Across the world private equity groups are going through a period of introspection. Indian GPs are no exception. Operating in a macro-environment that has gone from hyper-growth to something altogether more difficult, managers in Mumbai, Delhi or Bangalore are facing rapidly spreading investor doubt over their ability to deliver returns. It's a tough and testing time.
About two thirds of the 750 Indian private equity investments in the Cambridge Associates database remain unrealised. The bulk of these investments are in minority stakes, so driving exits is difficult even for the most liquidity-minded managers.
“We're not in control of these companies,” emphasised Gulpreet Kohli of ChrysCapital in a keynote speech at PE Asia's India Summit 2012 in Mumbai this week – the point being that the art of getting out of minority positions requires skill, discipline and a readiness to exploit windows of opportunity as and when they open. In volatile India, these windows can be narrow. With nearly 40 exits completed and circa $2.5 billion returned to investors, ChrysCapital has made better use of them than many of its peers.
The test for the industry as a whole is to raise its game in this area. (Asked to compare Indian private equity to a local dish, one GP joked it was like a vegetable Jalfrezi: cooked from a complex mixture of ingredients, constipating and difficult to exit.)
The industry also continues to have its work cut out on the deal sourcing side. Indian business owners – ‘promoters’ in local parlance – are known to drive tough bargains in their negotiations with private equity, especially when times are good and the businesses are doing well.
When times are not so good, or the business is under pressure, company owners are understandably less confident in their haggling with prospective capital providers. “The only time to get a good deal is when the promoter has his back against the wall,” said Mintoo Bhandhari, managing partner at Apollo Global Management India.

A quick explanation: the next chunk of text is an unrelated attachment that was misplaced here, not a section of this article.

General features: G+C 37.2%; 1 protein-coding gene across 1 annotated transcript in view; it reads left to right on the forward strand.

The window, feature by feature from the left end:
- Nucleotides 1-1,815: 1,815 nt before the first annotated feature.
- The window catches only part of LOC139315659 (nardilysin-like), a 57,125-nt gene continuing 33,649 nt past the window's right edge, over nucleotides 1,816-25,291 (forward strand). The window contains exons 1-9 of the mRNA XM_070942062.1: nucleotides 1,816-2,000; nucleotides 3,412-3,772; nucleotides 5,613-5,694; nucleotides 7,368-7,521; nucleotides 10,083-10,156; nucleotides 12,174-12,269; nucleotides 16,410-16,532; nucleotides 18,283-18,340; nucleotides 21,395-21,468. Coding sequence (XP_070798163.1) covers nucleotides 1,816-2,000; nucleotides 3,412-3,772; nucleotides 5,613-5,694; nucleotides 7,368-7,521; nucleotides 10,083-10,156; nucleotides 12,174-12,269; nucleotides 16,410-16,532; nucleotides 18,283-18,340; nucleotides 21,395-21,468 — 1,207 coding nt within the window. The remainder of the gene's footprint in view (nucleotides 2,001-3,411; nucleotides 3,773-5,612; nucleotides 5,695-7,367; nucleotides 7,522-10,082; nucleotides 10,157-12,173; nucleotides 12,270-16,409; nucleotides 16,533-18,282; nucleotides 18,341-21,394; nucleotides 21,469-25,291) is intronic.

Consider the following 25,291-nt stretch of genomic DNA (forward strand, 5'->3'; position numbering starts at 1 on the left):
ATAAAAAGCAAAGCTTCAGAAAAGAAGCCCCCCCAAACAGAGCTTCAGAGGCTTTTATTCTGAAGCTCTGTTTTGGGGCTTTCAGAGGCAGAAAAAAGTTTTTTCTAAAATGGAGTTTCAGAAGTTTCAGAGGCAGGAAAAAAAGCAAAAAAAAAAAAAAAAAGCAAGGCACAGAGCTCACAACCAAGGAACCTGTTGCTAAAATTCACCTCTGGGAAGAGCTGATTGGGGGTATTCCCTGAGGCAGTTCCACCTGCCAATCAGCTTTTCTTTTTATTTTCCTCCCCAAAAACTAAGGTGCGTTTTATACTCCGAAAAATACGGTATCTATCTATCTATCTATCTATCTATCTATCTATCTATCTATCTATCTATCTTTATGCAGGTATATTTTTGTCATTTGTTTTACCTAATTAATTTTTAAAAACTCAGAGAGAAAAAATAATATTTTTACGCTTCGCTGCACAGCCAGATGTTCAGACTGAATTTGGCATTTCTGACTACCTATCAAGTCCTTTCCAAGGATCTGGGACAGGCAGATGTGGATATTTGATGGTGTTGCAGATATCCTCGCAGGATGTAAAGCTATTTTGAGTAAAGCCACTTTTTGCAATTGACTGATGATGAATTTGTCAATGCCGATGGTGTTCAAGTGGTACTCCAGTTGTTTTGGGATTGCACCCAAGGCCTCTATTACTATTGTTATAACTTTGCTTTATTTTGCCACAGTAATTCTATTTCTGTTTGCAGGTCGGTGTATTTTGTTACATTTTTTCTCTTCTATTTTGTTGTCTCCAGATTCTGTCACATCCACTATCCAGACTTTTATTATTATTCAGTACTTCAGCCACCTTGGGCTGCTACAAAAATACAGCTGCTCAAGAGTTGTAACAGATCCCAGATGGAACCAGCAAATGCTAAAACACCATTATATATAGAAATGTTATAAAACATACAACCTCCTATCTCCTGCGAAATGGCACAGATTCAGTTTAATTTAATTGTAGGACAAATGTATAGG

Speaking on a panel examining opportunities in Indian special situations, Bhandari argued that with 45 percent of Indian corporations leveraged 5x earnings, and 22 percent leveraged 8x, India was in fact the most overgeared economy in the world. And with 5,000 of the 40,000 or so corporate loans in the country not performing, Apollo was seeing a rich offering of opportunities to pick from.
Pick well we must, Leon Black’s man in Mumbai was quick to add. ‘Good company, bad balance sheet’ can work great, he explained; “Fixing the company and the balance sheet at the same time is an incredible challenge.”
Bhandari is building out Apollo’s operations on the ground and currently raising a local fund in a joint venture with ICICI, the bank. If that doesn’t convince you that here is $100 billion global manager being serious about India, then consider this: Apollo has no permanent presence in Brazil, Russia and mainland China. As far as the BRICs go, credit in India is where the firm is focusing its efforts.
One advantage of buying Indian debt rather than equity is that you’re not taking on any exit risk. Also, creditors can enforce their rights in an English-language court of law thanks to India’s common law-based judicial system, and there is plenty of precedent of creditor dispute resolution by legal means succeeding. And depending on the company’s financial health, it can even put you in the driver’s seat.
For India’s private equity investors, by contrast, the driver’s seat will remain a rare place to find itself in, even once it recovers from that sense of self-doubt it has today.